- Trump’s Chicago hotel is violating environmental protection laws, an Illinois judge ruled.
- The ruling stems from a 2018 lawsuit against the former president’s hotel, The Washington Post reported.
- The hotel is improperly using water from the Chicago River to cool the building, the judge decided.
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Former President Donald Trump’s Chicago hotel is improperly using water from the Chicago River to cool the building in violation of environmental protection regulations, a judge in Illinois ruled this week.
The ruling stems from a 2018 lawsuit against the Trump International Hotel and Tower in Chicago, The Washington Post reported. The Illinois attorney general had argued that Trump’s property used 19 million gallons of water each day from the Chicago River to cool the property and returned the water to the river at a warmer temperature.
The hotel had initially secured a permit that allowed it to cool the building in this way, but the permit expired in 2017 and was not renewed, according to the report, sparking more than three years of violations.
The Trump Organization, which owns and operates the Chicago hotel, did not immediately return Insider’s request for comment.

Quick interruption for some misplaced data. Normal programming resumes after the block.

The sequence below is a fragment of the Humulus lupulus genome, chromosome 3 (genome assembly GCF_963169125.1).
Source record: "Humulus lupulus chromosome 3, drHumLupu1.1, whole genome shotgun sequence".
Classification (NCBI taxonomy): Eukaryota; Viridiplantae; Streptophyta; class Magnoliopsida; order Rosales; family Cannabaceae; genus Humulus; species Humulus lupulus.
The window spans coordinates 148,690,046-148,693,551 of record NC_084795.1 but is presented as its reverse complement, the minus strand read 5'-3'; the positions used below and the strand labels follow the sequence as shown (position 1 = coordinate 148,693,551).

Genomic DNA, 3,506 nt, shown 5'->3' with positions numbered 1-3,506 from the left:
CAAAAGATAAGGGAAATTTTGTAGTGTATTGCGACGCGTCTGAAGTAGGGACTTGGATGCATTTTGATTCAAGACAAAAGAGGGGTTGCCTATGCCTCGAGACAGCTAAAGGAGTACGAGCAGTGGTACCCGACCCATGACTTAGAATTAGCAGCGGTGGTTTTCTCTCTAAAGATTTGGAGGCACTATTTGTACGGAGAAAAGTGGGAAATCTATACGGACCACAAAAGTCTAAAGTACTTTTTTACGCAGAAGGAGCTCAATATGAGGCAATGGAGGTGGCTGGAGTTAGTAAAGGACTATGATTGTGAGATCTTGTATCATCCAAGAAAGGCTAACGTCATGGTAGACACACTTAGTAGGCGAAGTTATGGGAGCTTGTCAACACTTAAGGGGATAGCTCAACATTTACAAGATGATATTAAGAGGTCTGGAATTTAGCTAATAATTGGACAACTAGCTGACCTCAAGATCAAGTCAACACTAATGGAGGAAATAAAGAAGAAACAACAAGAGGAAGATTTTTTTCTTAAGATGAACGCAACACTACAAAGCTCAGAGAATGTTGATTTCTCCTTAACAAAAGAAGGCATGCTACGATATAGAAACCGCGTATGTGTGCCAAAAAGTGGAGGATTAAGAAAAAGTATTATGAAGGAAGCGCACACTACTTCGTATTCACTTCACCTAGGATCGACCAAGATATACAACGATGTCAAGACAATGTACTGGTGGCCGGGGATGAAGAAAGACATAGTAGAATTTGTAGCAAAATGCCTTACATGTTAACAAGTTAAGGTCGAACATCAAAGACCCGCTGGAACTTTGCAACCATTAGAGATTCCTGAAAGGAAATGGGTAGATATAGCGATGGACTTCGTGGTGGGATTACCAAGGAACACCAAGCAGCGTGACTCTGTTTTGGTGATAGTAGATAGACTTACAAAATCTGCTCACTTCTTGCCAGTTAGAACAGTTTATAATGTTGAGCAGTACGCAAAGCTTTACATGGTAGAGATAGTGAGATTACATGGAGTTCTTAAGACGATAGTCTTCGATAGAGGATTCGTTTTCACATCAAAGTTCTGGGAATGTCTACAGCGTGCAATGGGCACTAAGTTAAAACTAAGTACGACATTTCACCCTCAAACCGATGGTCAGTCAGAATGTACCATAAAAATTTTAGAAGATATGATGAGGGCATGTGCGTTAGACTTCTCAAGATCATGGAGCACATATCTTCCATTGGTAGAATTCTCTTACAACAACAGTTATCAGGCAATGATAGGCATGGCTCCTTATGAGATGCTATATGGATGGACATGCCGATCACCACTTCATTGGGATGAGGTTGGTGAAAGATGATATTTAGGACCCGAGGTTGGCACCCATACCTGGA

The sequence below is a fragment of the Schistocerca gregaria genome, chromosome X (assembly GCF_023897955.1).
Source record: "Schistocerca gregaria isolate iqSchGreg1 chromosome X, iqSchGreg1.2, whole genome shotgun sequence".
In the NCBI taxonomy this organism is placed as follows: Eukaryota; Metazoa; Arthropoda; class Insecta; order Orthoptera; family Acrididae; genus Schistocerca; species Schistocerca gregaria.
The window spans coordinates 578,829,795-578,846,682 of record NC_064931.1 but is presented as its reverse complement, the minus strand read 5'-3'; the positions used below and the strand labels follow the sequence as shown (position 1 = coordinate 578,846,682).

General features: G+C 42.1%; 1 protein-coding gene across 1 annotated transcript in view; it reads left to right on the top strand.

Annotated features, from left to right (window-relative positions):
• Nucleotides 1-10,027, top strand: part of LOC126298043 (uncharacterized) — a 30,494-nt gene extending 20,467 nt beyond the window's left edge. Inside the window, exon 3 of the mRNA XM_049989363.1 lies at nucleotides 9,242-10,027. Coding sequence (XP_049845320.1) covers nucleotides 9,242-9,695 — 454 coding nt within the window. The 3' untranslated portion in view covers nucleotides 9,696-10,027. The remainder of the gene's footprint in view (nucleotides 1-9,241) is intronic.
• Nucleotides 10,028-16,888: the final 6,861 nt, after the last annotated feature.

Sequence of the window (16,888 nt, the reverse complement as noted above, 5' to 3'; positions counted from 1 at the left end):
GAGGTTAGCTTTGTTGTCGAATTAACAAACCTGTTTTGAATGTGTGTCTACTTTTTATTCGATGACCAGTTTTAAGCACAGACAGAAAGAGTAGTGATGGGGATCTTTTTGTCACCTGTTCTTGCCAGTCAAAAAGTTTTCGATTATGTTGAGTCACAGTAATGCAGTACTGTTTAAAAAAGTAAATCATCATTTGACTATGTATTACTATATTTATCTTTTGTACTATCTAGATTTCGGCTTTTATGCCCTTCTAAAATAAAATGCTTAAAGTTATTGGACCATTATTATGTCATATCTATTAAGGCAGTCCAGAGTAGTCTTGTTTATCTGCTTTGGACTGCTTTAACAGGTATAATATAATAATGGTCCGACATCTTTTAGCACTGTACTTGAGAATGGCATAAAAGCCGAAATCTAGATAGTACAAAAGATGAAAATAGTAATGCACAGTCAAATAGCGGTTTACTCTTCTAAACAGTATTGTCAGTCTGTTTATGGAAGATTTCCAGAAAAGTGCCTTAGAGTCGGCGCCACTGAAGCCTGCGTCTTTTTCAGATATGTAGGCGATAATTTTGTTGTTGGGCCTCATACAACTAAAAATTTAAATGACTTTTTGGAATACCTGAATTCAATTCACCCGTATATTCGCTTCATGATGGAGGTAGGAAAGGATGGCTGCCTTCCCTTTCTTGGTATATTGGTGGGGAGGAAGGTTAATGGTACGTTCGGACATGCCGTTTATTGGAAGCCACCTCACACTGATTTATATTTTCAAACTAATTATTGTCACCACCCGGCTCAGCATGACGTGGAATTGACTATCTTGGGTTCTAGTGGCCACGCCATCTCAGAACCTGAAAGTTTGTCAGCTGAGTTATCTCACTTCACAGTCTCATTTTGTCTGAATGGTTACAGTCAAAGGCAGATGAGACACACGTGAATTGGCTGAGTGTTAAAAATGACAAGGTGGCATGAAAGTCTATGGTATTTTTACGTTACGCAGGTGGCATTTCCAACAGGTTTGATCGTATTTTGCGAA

Cook County Circuit Court Judge Sophia Hall, who decided the case, said a penalty would be decided at a future date.
According to the Washington Post, the office of the Illinois Attorney General had asked that the judge impose the maximum possible fines: $50,000 for two violations plus an additional $10,000 per day for each day the hotel continued to cool the building using water from the river.
With violations occurring since 2017, the former president’s hotel chain could be ordered to pay as much as $12 million in fines, The Chicago Tribune reported. It added, however, that fines that high were ultimately unlikely.
The lawsuit had first been filed by former Illinois Attorney General Lisa Madigan, but a spokesperson for current Illinois Attorney General Kwame Raoul, in office since 2019, told The Washington Post he was happy with the judge’s ruling, adding he planned to “continue to seek to hold the defendants accountable for violations of Illinois’ environmental laws that jeopardized the quality of the Chicago River.”
The ruling in Chicago is just one in a series of legal battles that the former president faces now that he is out of office.